Many studies have repeatedly pointed out the devastating effect unplanned development and indiscriminate construction can have on the environment. A CAG report mentions that the effects of climate change are often due to unplanned urbanisation. But governments rarely take cognisance.

“The lakes in the project site converted to dry land and this will be elevated to a certain height, to prevent waterlogging inside the airport premises during monsoons. But there are high chances of the surrounding areas getting flooded as the water will have nowhere to go. It takes centuries for the formation of natural rivers, streams and lakes; with this kind of project those will be destroyed easily,” adds Vetriselvan.  

Skewed development model

The development plan of the government is aimed at urbanising areas within a 100-km radius of Chennai through initiatives such as greenfield airports, SIPCOT, satellite towns and city expansion projects. Albeit, Chennai heavily relies on the surrounding districts of Tiruvallur, Kancheepuram and Chengalpattu, which serve as buffers protecting its ecology and environment.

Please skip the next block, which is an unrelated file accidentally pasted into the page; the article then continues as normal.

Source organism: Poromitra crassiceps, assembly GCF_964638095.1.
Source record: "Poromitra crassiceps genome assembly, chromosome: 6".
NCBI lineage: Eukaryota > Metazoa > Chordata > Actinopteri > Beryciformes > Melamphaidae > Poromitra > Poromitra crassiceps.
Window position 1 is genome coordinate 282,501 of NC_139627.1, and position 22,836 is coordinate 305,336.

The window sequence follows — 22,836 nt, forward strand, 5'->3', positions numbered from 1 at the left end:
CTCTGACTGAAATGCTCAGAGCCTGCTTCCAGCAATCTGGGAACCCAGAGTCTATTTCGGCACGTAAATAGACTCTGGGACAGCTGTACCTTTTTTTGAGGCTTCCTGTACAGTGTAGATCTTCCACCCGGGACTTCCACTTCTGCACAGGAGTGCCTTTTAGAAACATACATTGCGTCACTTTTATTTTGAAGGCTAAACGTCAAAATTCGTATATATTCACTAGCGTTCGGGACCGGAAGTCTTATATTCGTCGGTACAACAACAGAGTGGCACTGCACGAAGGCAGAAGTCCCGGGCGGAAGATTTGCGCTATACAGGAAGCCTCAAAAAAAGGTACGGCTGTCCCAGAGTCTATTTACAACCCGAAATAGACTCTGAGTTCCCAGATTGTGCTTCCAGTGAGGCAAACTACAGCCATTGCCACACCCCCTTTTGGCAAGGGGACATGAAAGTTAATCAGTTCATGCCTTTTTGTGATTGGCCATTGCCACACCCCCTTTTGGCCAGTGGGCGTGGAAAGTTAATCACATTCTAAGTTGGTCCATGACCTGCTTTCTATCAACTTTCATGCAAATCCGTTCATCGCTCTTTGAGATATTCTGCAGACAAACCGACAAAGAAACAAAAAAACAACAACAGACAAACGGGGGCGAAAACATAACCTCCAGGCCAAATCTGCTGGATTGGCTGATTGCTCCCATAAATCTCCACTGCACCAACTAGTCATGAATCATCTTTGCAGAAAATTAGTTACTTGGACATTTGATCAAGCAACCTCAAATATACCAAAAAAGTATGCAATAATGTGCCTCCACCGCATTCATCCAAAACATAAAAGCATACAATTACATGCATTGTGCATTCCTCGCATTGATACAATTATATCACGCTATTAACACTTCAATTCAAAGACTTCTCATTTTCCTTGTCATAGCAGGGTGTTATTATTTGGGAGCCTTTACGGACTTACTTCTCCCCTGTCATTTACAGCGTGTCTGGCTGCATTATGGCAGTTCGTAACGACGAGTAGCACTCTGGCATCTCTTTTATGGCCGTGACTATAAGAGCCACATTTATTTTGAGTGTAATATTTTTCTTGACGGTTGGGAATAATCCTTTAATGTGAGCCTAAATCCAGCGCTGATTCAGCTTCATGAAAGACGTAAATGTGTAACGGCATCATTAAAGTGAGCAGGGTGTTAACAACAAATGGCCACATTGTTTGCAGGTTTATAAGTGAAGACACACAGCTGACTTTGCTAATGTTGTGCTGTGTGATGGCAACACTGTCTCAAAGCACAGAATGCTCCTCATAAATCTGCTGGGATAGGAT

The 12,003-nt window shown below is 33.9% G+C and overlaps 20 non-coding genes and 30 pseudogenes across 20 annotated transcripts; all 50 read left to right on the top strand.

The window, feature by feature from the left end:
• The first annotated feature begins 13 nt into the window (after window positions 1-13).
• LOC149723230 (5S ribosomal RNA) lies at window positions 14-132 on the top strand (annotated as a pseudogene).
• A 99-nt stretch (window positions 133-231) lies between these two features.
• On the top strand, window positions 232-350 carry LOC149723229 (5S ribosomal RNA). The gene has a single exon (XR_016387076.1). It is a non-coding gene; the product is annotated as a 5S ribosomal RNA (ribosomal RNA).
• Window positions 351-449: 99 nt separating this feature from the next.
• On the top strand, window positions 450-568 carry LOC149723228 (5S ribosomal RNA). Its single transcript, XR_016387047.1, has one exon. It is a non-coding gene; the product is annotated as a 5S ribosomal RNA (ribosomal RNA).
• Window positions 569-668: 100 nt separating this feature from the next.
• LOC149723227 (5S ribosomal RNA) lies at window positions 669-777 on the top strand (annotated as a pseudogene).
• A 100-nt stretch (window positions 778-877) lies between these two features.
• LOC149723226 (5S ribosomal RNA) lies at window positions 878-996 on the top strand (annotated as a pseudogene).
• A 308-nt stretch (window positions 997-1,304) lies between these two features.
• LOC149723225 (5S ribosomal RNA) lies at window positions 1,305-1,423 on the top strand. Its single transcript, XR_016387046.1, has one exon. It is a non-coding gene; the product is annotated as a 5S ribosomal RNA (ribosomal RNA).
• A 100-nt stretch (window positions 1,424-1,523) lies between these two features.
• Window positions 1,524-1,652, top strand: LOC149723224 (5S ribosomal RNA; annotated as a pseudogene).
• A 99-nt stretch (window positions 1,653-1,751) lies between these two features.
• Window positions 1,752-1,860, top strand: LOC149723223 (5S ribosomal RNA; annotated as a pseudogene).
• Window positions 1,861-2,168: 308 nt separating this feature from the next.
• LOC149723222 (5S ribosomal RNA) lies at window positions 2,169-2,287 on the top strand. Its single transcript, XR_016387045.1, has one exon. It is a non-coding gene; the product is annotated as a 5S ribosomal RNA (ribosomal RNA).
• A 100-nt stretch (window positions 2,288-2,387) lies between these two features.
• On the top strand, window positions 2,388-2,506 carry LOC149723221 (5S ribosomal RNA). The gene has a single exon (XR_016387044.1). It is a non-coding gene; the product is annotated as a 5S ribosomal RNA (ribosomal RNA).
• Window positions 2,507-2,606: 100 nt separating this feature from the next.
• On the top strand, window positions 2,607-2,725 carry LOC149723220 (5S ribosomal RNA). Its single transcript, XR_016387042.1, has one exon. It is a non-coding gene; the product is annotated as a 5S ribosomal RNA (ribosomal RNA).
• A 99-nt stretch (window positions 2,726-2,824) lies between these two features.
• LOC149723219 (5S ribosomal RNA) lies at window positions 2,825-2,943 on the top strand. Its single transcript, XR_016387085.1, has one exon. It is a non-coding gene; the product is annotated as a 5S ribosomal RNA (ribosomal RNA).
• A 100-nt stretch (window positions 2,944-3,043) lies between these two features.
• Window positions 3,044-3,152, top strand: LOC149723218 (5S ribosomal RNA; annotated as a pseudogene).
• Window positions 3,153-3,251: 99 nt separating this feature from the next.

“But if we urbanise these areas as well to such an extent, then will it be sustainable development? Will Chennai survive? We have all been affected by heatwaves already; it is only going to get worse. Chennai’s water needs are satisfied by reservoirs in these districts and they are similar to the Cauvery delta region, which is considered the ‘rice bowl’ for North Tamil Nadu,” says Vetriselvan.

As the ambitious Parandur Airport project takes shape, the people in the villages here stare at a bleak future, while experts warn of long-lasting environmental impact.